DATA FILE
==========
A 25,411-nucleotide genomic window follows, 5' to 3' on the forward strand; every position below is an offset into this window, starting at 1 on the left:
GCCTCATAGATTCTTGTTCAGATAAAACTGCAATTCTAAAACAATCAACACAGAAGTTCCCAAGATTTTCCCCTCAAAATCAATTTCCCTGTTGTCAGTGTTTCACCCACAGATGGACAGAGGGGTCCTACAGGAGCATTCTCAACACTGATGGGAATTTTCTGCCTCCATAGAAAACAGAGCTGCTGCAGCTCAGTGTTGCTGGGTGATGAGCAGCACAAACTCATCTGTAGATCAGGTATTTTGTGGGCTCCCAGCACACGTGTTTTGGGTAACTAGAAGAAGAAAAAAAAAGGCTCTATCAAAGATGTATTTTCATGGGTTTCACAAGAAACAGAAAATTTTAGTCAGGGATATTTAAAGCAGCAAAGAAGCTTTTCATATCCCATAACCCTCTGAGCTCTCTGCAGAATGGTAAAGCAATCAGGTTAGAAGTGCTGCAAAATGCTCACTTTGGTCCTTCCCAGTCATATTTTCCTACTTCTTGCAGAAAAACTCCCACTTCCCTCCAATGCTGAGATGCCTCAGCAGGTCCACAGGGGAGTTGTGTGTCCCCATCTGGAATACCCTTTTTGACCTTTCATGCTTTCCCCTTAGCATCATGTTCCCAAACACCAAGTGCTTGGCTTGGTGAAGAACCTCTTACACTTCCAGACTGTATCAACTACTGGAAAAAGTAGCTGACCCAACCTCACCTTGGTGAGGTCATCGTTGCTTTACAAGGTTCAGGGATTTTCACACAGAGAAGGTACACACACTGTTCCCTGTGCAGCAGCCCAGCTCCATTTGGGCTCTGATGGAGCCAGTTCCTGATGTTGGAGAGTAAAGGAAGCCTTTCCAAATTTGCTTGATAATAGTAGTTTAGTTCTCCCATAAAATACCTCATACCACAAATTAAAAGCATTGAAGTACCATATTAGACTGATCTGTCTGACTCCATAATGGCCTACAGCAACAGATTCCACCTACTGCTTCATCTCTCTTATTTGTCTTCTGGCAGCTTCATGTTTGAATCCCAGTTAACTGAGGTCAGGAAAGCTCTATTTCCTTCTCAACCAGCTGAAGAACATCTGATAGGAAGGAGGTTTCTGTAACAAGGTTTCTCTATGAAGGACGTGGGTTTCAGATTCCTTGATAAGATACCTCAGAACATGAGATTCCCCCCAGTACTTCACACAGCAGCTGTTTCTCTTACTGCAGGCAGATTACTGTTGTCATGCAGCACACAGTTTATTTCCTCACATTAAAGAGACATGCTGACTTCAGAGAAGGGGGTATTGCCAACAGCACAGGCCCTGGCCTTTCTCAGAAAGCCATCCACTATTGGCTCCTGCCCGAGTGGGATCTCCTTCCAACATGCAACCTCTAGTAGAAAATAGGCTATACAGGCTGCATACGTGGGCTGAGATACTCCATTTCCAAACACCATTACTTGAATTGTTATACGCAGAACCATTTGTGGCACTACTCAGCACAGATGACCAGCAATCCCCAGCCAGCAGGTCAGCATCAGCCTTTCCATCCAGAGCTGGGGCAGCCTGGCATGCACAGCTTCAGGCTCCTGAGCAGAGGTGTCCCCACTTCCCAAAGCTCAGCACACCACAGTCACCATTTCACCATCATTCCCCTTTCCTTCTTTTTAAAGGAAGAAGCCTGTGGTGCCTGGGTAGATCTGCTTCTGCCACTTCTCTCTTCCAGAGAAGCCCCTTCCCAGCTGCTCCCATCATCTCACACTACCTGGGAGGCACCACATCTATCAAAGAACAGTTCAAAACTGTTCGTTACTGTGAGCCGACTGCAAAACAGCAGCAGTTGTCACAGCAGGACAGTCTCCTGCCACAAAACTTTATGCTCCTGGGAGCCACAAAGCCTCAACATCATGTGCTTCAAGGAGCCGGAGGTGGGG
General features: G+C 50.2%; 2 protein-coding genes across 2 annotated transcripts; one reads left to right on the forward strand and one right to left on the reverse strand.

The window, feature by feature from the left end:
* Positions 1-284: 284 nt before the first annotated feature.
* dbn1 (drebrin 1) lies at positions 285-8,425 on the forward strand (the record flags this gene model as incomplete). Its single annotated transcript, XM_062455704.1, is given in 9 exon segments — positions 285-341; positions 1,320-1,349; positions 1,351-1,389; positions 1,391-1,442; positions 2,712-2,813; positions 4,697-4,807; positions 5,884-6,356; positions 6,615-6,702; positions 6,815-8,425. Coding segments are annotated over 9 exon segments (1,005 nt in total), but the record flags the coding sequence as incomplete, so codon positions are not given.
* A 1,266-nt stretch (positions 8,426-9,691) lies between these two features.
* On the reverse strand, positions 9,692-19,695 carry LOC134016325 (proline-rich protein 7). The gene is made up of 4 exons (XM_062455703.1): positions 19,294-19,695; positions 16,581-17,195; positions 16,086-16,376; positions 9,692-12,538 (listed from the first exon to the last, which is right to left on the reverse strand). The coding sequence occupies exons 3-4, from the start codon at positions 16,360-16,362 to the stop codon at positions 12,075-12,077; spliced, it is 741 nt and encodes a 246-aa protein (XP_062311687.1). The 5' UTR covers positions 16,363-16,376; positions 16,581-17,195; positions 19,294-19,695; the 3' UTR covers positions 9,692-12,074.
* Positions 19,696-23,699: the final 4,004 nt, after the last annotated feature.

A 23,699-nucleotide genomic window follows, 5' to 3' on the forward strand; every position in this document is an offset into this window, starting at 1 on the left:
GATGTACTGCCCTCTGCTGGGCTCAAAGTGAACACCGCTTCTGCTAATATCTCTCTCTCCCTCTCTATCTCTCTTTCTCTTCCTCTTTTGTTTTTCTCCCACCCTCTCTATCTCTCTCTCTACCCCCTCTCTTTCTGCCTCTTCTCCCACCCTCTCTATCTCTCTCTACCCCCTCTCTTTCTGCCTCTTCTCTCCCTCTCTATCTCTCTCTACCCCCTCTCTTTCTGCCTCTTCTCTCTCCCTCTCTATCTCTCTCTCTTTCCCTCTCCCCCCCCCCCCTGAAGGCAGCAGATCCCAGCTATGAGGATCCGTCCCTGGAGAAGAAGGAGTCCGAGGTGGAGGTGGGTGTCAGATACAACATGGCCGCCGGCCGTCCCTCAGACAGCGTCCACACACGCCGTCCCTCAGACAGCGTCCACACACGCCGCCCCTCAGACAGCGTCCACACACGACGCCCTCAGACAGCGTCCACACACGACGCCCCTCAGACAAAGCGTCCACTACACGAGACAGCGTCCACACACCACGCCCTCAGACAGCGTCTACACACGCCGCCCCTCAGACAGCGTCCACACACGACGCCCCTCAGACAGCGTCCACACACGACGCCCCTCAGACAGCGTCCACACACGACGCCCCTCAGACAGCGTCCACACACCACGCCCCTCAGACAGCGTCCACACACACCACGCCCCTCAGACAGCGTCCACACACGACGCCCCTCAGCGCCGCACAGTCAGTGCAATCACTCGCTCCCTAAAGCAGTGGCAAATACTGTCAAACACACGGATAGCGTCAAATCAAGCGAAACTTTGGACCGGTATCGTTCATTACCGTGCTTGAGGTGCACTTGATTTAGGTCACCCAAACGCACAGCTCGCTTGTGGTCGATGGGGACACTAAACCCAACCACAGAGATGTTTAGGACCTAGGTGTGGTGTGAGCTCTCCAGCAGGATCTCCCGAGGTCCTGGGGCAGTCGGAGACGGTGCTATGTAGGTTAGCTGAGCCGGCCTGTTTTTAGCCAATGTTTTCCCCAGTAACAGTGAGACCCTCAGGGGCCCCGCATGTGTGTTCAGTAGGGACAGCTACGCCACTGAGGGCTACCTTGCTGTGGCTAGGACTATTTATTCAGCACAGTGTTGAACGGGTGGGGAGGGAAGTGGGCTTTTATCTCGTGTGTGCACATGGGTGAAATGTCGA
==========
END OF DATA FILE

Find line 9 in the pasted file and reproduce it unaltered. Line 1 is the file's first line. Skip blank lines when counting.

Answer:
* Positions 19,696-23,699: the final 4,004 nt, after the last annotated feature.